Armenia’s New System for Pension Delivery Fails on First Run

YEREVAN–Hay Post Outlet # 0054 has been grappling with a daily torrent of angry pensioners since January 4 when the Armenian Ministry of Social Welfare officially transferred the responsibility of issuing pensions to Armenia’s national post operator.

Until now, pensions were hand-delivered in Yerevan to the homes of pensioners–a system long in need of reform over widespread allegations that agents delivering the checks extorted illegal fees from pensioners.

The change was hoped by many to result in a more efficient system of issuance but has since been met with ire from pensioners unable to collect their monthly cash allowances.

The problem stems largely from Hay Post’s inability to meet the large volume of pensioners. Out of 140,000 pensioners in Yerevan, 120,000 receive their checks from Hay Post, but there are only two offices commissioned to issue the checks. Hay Post operates a total of 900 offices throughout the country.

The complications have caused many in Yerevan to wait in long lines, day after day, only to leave with instructions to wait at home for their pensions.


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  1. Karekin said:

    Dear Asbarez Editor and Readers;

    Please note that in this article reference is made to “Dutch-managed national post operator”. This is not correct. No Dutch entity manages HayPost. Please issue an “Erretum”. Thank you.

    • Allen Yekikan said:

      @Karekin, Please see the quoted text from the HayPost website…

      “On November 30, 2006, the Dutch Haypost Trust Management B.V. was given the responsibility to operate Haypost. The purpose of the Trust Management is to make Haypost increasingly commercial, transparent, efficient and accountable for its customers in Armenia and abroad. Finally, the HayPost Trust Management will establish Haypost as a world class postal and financial services operator.” –

      • Hans Boon said:

        On 18 July 2008 the Trust Management was transferred by the Government of Armenia for a period of 5 years to the Argentine group of companies owned by Mr. E. Eurnekian, who is of Armenian descent and well-known, and which group also owns e.g. Converse Bank, which operated the Trust management in 2005. Therefore it remains unclear why most of the press keeps talking about the Dutch. These facts have been widely covered in 2008 in the Armenian news sources, as well as why and how the Dutch left. News sources have also reported that HayPost has signed an extensive cooperation agreement in 2010 with La Poste of France. The fact that the website of Haypost has not yet been fully updated in this respect may be a reason for Armenian newsreporters to further inquire and look at the recent progress achieved in modernizing HayPost into transparent and accountable performance- based on the data and accounts publicly available- as well as into the plans. The Dutch involvement was based on a development program within a framework of poverty reduction and rural development and financial sector development and small trade promotion. HayPost was to develop in providing financial, digital and social inclusion to the Armenian poor and last-mile remittance delivery, as well as to provide quality postal services. Significant progress in improvements have been realised between 2006 and 2008, but given the conditions and environment not at the pace desired . Asbarez Post fullfils an essential role in contributing to the publicity and freedom of press, the current pension payment problems- which are not new. In other transition economies , the quasi soviet monopoly of the Post in pension payments has been or is being replaced by a Postbank operating under fair competition, and e.g. providing pre-paid cash cards, or easy and affordable accounts to the low income segments. It also happens in Armenia’s neighbouring countries, Poland, Romania, India, or e.g. South Africa. The Armenian press has also covered in 2010 press announcements about plans of HayPost to modernize 250 post offices in the next 5 years. The glass is “half full” , or “half empty”- as the question could be: what is planned for the other 650 post offices that are located in rural areas serving the poorest communities. Will these offices remain to operate with an abacus and a candle light ? With reference to your recent article “Living in Armenia: the battle of poverty and prosperity”, the answer to the question is one that needs to be given by Armenians in Armenia – and I wish Asbarez and other media courage in helping to ” push HayPost’s envelope” with its development message to the right address.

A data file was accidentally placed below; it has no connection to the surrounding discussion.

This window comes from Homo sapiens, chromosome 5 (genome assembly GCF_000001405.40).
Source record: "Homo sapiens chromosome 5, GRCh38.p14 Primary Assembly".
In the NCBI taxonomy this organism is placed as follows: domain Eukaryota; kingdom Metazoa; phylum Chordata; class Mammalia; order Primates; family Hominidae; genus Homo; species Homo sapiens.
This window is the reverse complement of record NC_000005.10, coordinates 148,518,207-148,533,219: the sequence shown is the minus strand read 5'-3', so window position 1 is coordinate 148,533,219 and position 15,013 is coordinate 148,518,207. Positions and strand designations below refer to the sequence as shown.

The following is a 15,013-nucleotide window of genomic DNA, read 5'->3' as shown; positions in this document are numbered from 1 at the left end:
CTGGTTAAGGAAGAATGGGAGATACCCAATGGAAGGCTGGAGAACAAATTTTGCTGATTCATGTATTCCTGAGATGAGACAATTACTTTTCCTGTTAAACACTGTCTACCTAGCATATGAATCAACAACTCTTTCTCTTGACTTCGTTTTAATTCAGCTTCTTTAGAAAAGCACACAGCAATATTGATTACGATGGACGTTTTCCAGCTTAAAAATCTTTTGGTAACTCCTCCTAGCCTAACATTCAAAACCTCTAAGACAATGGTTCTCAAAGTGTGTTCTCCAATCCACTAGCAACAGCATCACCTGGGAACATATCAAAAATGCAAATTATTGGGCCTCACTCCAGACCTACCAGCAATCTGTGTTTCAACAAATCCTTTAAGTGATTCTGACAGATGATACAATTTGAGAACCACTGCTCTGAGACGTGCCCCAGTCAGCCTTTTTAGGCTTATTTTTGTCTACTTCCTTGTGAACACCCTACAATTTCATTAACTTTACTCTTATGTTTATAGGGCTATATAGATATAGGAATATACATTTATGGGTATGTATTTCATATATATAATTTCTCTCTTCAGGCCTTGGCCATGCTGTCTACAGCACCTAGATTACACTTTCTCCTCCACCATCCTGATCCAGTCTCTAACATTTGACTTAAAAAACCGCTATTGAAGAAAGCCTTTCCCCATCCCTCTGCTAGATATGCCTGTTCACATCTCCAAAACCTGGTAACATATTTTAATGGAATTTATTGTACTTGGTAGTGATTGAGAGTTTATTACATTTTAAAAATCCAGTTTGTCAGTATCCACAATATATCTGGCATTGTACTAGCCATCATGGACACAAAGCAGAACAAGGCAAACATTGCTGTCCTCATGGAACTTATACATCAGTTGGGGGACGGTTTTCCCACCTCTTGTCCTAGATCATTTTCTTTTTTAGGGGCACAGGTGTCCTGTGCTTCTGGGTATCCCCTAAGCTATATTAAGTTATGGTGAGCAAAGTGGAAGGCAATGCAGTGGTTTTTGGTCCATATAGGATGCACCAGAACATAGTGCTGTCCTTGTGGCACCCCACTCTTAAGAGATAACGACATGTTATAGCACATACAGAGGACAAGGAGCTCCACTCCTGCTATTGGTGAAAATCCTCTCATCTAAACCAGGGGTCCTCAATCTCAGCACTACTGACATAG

2. Norin Radd said:

    Mi hat karkin menk hayeres chenk karoxanum postal service kasmakerpenk yev heto zarmanoomenk vor inchu mer yerkire eis pes vichaki mech e. Why is a DUTCH company managing ARMENIAN mail in the first place? Ay esher, ay kentaniner, ay davarner, yerp ek mart darnalu, yerp ?!?!

  3. Aram Gareginyan said:

    It’s very true that postmen used to solicit extras from pensioners. But the State, as it does more than often, has traded bad for worse. It would be unwise to think that the Post has no means against its unlawful postmen and cannot bring them to order otherwise.

    As to the upgrading of post offices, they are first refurbished in Yerevan and large cities (last year they did it in Kapan, matching it to the visit of the President). Renovated rural offices are yet to be celebrated.